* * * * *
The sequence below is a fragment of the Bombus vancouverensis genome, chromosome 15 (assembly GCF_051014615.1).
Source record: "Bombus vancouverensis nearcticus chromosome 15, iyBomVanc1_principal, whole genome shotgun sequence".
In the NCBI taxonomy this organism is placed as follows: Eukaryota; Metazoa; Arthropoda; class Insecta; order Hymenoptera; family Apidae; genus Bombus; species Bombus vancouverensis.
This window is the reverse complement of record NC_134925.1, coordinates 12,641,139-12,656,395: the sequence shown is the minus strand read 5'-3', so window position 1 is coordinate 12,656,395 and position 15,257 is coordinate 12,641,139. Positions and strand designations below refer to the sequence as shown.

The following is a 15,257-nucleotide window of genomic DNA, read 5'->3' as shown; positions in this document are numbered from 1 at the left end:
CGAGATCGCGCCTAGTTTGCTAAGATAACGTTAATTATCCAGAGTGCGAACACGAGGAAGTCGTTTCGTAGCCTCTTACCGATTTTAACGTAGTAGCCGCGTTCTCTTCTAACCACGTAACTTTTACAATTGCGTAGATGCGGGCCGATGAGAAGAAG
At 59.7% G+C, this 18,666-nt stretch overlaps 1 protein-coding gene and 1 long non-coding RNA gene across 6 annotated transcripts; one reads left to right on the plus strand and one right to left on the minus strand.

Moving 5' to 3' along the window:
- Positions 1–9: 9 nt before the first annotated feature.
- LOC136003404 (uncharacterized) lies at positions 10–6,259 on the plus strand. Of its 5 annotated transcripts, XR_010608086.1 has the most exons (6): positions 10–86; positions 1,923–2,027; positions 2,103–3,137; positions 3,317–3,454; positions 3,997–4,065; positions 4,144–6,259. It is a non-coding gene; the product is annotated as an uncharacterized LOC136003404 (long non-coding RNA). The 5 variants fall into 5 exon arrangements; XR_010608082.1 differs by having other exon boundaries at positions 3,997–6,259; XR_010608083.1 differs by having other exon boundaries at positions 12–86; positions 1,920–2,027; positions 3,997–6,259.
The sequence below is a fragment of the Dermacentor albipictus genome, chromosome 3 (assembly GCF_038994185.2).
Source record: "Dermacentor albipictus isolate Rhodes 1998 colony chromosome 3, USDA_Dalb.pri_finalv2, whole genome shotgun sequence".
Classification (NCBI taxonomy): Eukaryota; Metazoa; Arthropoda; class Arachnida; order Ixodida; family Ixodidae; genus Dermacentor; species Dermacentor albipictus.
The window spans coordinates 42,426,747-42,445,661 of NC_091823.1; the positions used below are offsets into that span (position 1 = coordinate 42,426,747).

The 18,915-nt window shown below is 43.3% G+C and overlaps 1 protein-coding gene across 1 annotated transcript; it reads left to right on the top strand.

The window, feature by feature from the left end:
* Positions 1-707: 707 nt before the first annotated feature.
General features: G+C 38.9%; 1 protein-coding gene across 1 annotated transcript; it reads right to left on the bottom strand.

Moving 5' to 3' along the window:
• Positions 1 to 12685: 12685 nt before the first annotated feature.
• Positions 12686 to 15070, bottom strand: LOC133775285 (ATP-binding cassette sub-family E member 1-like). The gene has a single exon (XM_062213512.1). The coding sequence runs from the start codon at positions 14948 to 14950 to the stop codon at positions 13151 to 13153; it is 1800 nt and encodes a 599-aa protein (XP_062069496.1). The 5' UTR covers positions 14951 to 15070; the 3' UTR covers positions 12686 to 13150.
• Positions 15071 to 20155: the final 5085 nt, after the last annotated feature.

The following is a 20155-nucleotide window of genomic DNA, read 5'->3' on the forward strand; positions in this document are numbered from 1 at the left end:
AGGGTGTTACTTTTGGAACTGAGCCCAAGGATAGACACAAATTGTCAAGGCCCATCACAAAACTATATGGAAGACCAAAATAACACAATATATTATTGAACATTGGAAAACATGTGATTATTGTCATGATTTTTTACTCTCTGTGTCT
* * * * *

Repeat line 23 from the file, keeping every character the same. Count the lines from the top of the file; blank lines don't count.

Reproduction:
The following is a 20155-nucleotide window of genomic DNA, read 5'->3' on the forward strand; positions in this document are numbered from 1 at the left end: